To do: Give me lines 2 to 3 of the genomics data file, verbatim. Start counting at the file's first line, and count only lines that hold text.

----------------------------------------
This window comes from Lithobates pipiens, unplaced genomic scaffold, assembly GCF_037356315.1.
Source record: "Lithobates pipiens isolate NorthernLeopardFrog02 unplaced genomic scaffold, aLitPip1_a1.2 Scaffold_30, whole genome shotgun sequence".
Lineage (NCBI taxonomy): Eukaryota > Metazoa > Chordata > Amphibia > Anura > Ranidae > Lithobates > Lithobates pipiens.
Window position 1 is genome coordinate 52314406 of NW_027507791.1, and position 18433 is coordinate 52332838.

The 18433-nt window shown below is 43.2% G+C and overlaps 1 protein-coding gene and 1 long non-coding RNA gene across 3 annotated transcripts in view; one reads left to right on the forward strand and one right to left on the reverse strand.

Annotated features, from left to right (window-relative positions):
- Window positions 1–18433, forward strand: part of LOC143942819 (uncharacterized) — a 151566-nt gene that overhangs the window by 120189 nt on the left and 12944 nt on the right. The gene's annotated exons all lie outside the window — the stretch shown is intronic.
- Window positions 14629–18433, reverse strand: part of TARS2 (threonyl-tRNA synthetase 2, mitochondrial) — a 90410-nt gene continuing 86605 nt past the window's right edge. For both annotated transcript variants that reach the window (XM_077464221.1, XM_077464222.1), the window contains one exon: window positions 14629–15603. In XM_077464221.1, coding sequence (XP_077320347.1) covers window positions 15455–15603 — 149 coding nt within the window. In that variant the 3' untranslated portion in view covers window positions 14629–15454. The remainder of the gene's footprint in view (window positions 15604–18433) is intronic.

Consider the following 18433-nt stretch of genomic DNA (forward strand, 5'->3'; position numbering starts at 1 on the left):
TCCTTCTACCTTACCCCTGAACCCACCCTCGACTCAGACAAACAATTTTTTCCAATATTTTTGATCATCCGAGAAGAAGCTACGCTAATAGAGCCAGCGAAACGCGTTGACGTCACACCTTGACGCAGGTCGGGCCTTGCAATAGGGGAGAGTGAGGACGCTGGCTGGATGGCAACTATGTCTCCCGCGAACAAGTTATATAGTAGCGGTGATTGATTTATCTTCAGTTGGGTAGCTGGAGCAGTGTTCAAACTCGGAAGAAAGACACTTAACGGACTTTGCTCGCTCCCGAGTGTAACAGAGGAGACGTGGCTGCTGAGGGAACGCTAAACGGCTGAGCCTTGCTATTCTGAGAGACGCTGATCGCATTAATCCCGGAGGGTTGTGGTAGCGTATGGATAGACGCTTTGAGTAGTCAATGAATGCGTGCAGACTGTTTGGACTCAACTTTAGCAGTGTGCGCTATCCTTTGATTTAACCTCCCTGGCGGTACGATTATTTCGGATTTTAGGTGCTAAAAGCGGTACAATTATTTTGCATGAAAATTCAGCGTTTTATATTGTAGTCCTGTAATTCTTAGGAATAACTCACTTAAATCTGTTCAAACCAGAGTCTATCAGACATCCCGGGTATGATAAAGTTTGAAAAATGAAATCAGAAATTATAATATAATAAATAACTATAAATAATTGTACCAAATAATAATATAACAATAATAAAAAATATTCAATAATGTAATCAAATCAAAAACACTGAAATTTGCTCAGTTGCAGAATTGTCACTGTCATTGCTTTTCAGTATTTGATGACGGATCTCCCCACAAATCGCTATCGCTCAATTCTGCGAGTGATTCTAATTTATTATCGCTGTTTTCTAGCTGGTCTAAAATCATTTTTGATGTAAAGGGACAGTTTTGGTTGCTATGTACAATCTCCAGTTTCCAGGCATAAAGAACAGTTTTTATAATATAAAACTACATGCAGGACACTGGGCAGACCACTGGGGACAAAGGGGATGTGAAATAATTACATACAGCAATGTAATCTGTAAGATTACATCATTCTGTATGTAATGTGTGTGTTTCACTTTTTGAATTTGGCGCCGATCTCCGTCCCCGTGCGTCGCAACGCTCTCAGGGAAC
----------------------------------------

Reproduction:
Source record: "Lithobates pipiens isolate NorthernLeopardFrog02 unplaced genomic scaffold, aLitPip1_a1.2 Scaffold_30, whole genome shotgun sequence".
Lineage (NCBI taxonomy): Eukaryota > Metazoa > Chordata > Amphibia > Anura > Ranidae > Lithobates > Lithobates pipiens.